"She died loving me," said Ambrose North, in a shrill whisper. His eyes were closed again, for the strain had hurt--terribly. Dimly, he remembered the other letter. This was not the same, but the other had been to Barbara, and not to him. He did not stop to wonder how it came to be in his pocket. It sufficed that some Angel of God, working through devious ways and long years, had given him at last, face to face, the assurance he had hungered for since the day Constance died.
In a blinding instant, Miriam remembered that no names had been mentioned in the letter. He had made a mistake--but she could set him right. Constance should not triumph again, even in an hour like this.
Ambrose North turned back into the shadow, fearing to face the window. The woman cowering in the corner advanced steadily to meet him. He saw her, vaguely, when his eyes became accustomed to the change of lights.
"Miriam!" he cried, transfigured by joy. "She died loving me! I have it here. It was only because she was not strong--she was ill, and she never let us know." He held forth the letter with a shaking hand.
"She--" began Miriam.
"She died loving me!" he cried. "Oh, Miriam, can you not see? I have it here." His voice rang through the house like some far silver bugle chanting triumph over a field of the slain. "She died loving me!"
* * * * * * *
Barbara had already wakened and she sat up, rubbing her eyes. The attic was almost dark. She went downstairs hurriedly, forgetting her borrowed finery until her long train caught on a projecting splinter and had to be loosened. When she reached her own door she started toward her mirror, anxious to see how she looked, but that triumphant cry from the room below made her heart stand still.
White as death and strangely fearful, she went down and into the living-room, where the last light deepened the shadows and lay lovingly upon her father's illumined face.
Barbara smiled and went toward him, with her hands outstretched in welcome. Miriam shrank back into the farthest shadows, shaking as though she had seen a ghost.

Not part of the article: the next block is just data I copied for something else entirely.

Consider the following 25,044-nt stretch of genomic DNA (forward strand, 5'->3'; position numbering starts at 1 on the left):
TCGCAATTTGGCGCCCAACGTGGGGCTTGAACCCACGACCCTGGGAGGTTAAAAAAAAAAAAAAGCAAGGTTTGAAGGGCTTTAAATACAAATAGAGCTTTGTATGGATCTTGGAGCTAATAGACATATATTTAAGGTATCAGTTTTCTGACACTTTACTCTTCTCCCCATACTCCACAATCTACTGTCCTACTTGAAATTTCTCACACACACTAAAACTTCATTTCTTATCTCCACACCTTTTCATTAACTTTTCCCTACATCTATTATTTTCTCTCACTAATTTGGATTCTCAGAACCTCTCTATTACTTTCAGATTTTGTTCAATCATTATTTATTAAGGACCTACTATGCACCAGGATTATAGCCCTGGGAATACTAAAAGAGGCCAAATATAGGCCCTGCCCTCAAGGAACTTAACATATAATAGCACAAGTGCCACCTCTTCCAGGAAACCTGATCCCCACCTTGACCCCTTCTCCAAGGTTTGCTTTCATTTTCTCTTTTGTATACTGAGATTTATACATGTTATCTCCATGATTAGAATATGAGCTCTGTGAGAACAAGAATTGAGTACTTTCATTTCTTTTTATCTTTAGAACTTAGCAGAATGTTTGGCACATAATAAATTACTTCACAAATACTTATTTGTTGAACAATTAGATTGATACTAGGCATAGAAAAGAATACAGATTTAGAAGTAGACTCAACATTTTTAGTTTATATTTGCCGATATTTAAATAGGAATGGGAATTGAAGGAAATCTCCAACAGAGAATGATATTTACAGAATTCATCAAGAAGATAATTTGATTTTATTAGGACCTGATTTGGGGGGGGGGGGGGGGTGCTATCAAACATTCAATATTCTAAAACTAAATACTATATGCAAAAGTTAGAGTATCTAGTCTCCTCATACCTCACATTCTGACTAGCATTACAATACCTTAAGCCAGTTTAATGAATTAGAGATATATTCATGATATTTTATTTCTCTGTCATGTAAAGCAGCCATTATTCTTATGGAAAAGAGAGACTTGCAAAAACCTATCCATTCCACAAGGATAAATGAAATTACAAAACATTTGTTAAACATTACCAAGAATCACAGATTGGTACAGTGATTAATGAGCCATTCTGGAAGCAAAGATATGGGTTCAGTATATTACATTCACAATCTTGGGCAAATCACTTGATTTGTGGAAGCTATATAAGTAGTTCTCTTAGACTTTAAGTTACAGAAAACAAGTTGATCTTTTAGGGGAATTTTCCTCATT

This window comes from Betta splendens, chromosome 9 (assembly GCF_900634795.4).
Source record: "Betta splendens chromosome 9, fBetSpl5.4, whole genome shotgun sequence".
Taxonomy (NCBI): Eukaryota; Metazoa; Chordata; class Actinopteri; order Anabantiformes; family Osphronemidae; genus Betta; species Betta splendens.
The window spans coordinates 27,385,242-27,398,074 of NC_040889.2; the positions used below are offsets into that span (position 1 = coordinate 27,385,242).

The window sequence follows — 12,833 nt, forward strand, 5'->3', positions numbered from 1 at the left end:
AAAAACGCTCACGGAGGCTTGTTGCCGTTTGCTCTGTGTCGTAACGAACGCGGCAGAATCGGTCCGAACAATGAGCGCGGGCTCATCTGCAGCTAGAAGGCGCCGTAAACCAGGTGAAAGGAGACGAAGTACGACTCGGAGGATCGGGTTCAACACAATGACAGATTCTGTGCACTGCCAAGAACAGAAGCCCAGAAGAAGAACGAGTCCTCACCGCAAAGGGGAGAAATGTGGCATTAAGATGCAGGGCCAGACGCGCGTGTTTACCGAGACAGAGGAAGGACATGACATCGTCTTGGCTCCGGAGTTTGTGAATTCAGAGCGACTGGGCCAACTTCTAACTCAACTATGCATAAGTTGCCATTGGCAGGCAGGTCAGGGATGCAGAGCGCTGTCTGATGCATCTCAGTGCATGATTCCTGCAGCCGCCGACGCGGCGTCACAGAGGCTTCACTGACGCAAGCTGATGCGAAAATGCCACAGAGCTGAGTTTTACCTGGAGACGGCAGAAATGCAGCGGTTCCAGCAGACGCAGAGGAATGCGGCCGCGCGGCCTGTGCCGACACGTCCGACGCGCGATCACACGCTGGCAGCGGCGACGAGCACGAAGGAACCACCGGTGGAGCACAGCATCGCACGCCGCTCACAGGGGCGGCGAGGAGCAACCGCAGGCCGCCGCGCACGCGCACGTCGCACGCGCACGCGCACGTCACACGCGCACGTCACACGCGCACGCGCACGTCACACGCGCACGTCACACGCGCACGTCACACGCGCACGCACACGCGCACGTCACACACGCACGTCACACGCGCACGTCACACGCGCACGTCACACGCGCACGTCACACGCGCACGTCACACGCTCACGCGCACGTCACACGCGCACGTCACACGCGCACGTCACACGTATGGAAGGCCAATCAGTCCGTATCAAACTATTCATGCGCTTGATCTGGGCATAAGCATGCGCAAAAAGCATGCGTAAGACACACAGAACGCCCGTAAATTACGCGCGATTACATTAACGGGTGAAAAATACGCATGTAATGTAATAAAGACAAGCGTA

There was an instant's tense silence. All the forces of life and love seemed suddenly to have concentrated into the space of a single heart-beat. Then the old man spoke.
"Constance," he said, unsteadily, "have you come back, Beloved? It has been so long!"
Radiant with beauty no woman had ever worn before, Barbara went to him, still smiling, and the old man's arms closed hungrily about her. "I dreamed you were dead," he sobbed, "but I knew you died loving me. Where is our baby, Constance? Where is my Flower of the Dusk?"
Even as he spoke, the overburdened heart failed beneath its burden of joy. He staggered and would have fallen, had not Miriam caught him in her strong arms. Together, they helped him to the couch, where he lay down, breathing with great difficulty.
"Constance, darling," he gasped, feebly, "where is our baby? I want Barbara."
For the sake of the dead and the living, Barbara supremely put self aside. "I do not know," she whispered, "just where Barbara is. Am I not enough?"
"Enough for earth," he breathed in answer, "and--for--heaven--too. Kiss me--Constance--just once--dear--before----"
Barbara bent down. He lifted his shaking hands caressingly to the splendid crown of golden hair, the smooth, fair cheeks, the perfect neck and shoulders, and died, enraptured, with her kiss upon his lips.
|Art of Worldly Wisdom Daily|
In the 1600s, Balthasar Gracian, a jesuit priest wrote 300 aphorisms on living life called "The Art of Worldly Wisdom." Join our newsletter below and read them all, one at a time.
Shakespeare wrote over 150 sonnets! Join our Sonnet-A-Day Newsletter and read them all, one at a time.